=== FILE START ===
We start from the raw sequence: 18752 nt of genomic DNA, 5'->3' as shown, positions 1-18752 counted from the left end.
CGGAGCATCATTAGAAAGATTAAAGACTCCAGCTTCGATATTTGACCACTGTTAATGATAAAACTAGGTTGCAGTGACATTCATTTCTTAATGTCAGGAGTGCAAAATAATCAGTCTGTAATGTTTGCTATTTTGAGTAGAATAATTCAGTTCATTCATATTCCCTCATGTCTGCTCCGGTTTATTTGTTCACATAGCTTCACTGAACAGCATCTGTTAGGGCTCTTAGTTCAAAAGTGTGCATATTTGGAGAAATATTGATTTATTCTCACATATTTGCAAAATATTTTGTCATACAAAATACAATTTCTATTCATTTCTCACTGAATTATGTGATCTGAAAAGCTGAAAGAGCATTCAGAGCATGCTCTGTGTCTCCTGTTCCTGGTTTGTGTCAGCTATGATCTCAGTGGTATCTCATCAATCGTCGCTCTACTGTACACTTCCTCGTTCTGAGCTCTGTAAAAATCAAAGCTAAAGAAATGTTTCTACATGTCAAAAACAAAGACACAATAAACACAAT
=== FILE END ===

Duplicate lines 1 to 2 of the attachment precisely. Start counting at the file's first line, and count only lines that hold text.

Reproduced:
We start from the raw sequence: 18752 nt of genomic DNA, 5'->3' as shown, positions 1-18752 counted from the left end.
CGGAGCATCATTAGAAAGATTAAAGACTCCAGCTTCGATATTTGACCACTGTTAATGATAAAACTAGGTTGCAGTGACATTCATTTCTTAATGTCAGGAGTGCAAAATAATCAGTCTGTAATGTTTGCTATTTTGAGTAGAATAATTCAGTTCATTCATATTCCCTCATGTCTGCTCCGGTTTATTTGTTCACATAGCTTCACTGAACAGCATCTGTTAGGGCTCTTAGTTCAAAAGTGTGCATATTTGGAGAAATATTGATTTATTCTCACATATTTGCAAAATATTTTGTCATACAAAATACAATTTCTATTCATTTCTCACTGAATTATGTGATCTGAAAAGCTGAAAGAGCATTCAGAGCATGCTCTGTGTCTCCTGTTCCTGGTTTGTGTCAGCTATGATCTCAGTGGTATCTCATCAATCGTCGCTCTACTGTACACTTCCTCGTTCTGAGCTCTGTAAAAATCAAAGCTAAAGAAATGTTTCTACATGTCAAAAACAAAGACACAATAAACACAAT